There was no lack of advice for the chancellor on measures to green the economic recovery from the coronavirus crisis from top economists and the government’s own climate advisers.
But the Rishi Sunak seems to have focused on just one – home insulation – to a mixed reception from green experts and industry figures.
The £3bn to be spent on improving energy efficiency in the next year, £1bn on public buildings such as schools and hospitals and the rest in vouchers of up to £10,000 for households, is expected to result in 650,000 warmer homes and support 140,000 jobs. Experts, from the Nobel-winning economist Joseph Stiglitz to the International Energy Agency, had called for such measures, as a fast way to create jobs while making permanent emissions reductions and setting the UK on a path to net zero emissions.
“This is a really good package,” said Chris Stark, the chief executive of the Committee on Climate Change (CCC), the government’s statutory adviser. “We said the government should focus on job creation, and the biggest area of job creation is energy efficiency. This is a genuine stimulus, as it is big money that has to be spent quickly.”
The voucher system will operate from September and the £3bn is to be spent in 2020-21. At least 15m homes need insulation, and all houses in the UK must be switched to low-carbon heating to meet net zero emissions by 2050. Stark said the next step must be to put in place policies to safeguard the jobs for the long term.
There are also question marks over the prime minister’s promise of £12bn to build new social housing. The CCC has said about 1m homes built since 2008 will have to be refurbished, as they were constructed to inadequate standards. But the promised new homes in the “new deal” will also fall short if government plans to introduce a low-carbon home standard from 2025 are not brought forward, Stark said. “It’s an expensive problem that we don’t need.”
Other measures that the CCC, economists and experts had called for received less attention. Renewable energy, essential to reaching the target of net zero emissions by 2050, received no new boost. Electric vehicles were parked on the hard shoulder, along with other hoped-for green transport measures.
Building out broadband would create jobs and help those working at home, but the chancellor was silent on that. Measures to restore nature also received little funding, with just £40m for a green jobs challenge fund, despite promises of tree-planting and landscape restoration.
Craig Bennett, the chief executive of the Wildlife Trusts, said: “The money allocated to help restore nature falls embarrassingly short of what is needed to tackle the twin emergencies we face: climate change and nature loss.”
There were a few unexpected crumbs for pet projects. Technology for capturing carbon dioxide directly from the air will receive £100m, and there was £10m for the automotive transformation fund, looking at blue sky projects for green mobility.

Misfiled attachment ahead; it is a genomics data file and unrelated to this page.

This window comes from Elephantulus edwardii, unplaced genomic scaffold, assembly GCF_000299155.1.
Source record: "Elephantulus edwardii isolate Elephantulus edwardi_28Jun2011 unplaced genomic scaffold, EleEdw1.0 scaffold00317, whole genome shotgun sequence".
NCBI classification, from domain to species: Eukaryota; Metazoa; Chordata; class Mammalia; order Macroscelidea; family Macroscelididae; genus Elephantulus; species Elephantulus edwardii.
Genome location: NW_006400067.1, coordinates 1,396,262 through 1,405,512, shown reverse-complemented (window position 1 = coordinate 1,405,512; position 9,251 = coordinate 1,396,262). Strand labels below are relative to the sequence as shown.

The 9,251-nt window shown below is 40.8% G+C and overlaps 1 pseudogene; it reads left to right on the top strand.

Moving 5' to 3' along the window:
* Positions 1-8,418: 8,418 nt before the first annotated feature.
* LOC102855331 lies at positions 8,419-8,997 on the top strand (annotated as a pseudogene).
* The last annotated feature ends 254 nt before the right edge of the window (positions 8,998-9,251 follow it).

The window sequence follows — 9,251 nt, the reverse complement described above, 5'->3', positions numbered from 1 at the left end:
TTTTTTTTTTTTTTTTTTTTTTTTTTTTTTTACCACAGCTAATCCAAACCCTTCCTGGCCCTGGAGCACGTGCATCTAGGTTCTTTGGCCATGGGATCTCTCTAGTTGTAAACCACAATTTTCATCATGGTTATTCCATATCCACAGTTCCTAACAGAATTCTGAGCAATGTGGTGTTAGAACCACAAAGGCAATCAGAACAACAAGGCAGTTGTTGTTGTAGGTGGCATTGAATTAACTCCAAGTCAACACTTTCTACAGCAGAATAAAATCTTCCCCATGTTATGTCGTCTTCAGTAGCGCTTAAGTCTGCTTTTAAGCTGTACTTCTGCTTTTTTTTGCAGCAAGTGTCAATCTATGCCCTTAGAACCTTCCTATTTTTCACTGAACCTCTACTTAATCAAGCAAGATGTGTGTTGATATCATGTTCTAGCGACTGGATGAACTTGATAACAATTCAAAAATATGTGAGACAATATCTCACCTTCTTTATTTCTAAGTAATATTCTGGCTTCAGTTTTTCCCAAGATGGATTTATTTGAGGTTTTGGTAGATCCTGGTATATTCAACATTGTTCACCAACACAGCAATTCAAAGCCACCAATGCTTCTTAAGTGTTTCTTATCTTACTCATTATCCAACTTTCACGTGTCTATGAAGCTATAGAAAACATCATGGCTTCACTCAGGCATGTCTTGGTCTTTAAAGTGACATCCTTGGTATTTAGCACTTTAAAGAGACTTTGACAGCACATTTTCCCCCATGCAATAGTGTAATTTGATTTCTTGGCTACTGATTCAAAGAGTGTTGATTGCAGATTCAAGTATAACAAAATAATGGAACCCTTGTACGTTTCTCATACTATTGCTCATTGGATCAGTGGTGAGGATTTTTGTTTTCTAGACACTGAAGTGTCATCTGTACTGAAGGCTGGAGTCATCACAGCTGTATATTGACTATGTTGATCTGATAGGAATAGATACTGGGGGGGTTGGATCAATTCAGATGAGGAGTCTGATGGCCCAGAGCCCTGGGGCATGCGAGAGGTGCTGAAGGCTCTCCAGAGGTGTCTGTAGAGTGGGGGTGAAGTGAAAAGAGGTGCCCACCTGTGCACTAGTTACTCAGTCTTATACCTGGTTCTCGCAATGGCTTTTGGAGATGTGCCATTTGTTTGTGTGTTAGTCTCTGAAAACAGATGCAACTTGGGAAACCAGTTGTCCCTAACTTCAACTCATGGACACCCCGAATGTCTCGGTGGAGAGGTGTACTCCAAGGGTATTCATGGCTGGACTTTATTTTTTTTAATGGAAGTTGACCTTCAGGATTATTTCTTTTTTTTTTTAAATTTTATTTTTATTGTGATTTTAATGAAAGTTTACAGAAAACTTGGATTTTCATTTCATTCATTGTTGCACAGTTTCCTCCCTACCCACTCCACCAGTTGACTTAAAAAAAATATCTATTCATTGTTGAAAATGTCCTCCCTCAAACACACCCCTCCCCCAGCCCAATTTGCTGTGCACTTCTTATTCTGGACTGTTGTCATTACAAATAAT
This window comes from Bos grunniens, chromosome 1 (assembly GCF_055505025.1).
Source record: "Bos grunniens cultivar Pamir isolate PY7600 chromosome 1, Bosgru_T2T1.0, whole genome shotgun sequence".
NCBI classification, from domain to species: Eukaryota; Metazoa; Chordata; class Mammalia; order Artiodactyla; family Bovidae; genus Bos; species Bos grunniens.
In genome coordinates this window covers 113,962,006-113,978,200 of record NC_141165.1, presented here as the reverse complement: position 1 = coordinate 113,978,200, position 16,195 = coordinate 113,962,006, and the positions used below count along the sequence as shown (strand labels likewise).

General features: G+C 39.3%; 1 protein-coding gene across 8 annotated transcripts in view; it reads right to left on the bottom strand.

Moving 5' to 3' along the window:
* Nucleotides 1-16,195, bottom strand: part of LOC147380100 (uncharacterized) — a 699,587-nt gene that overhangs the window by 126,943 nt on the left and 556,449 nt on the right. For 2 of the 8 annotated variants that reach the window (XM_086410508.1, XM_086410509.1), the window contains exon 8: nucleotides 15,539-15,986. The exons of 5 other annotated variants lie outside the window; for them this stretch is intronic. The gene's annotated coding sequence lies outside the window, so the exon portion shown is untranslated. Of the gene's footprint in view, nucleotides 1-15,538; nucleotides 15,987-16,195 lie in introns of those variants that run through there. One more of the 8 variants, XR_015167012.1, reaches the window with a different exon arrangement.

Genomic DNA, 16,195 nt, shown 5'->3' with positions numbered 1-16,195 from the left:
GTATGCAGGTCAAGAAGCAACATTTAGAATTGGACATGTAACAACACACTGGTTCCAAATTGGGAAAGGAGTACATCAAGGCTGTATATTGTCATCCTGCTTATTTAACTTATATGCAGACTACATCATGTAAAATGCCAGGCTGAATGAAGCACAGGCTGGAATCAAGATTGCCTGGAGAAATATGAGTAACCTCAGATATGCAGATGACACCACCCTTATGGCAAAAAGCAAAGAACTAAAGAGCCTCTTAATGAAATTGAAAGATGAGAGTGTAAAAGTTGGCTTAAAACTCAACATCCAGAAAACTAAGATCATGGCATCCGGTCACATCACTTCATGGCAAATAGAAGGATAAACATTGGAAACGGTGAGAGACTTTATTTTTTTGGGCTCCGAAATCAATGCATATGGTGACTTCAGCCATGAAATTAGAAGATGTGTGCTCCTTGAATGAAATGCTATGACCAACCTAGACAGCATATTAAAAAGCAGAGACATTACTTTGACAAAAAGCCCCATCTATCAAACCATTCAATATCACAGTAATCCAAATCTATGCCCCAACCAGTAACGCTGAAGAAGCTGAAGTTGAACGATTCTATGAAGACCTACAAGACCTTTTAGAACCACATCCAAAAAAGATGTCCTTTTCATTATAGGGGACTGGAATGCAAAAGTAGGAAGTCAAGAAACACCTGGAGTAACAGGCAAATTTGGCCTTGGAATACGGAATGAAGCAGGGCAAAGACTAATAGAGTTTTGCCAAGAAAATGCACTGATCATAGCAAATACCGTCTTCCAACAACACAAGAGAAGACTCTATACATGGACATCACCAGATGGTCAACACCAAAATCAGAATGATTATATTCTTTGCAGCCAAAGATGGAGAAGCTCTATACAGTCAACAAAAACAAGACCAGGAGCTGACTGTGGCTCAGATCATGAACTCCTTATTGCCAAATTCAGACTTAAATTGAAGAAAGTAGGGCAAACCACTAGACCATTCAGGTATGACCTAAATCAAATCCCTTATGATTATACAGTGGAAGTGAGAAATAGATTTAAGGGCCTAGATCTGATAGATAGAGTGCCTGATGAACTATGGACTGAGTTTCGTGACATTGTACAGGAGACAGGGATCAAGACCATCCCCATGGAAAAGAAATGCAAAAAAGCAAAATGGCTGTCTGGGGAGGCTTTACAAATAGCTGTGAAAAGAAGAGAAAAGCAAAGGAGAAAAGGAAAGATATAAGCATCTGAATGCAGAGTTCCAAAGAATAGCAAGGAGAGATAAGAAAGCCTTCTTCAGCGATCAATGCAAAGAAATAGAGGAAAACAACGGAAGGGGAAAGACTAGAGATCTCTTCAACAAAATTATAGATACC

Other countries have moved further and faster. France is spending about £13bn on its green recovery measures, while Germany is looking to top £35bn. The EU as a whole is pursuing a $1tn green deal.
Anna McMorrin, the shadow minister for international development, said: “This is not what a green recovery looks like. The chancellor touts a green recovery in one breath but invests in high-carbon industry both at home and overseas in another, pumping billions into fossil-fuel projects abroad.”
Greenpeace said Sunak had had the opportunity to spend £15bn on “shovel-ready” projects that would have created hundreds of thousands of green jobs while cutting emissions. Rebecca Newsom, the head of politics, said: “The chancellor made many of the right noises about sparking a green recovery. But instead of digging in to deliver on this promise, he seems to have downed spades with the job only partly done. The government has missed the opportunity to kickstart the green recovery we need.”
The chancellor has delayed the national infrastructure strategy to later in the year, so the lack of detail on large-scale infrastructure projects was not surprising. Carbon capture and storage, hydrogen, green transport and large-scale energy projects might take more time to come to fruition, and could be included in the autumn statement.
However, green experts are worried that time is running out. Ed Matthew, the associate director at the thinktank E3G, said: “This was not a recovery statement, let alone a green one. It was an economic intervention to keep people spending money and save existing jobs once people come off furlough. There was very little on economic vision or recovery. But we are in a climate emergency and need urgent action to decarbonise the economy now. We need that comprehensive green recovery plan yesterday.”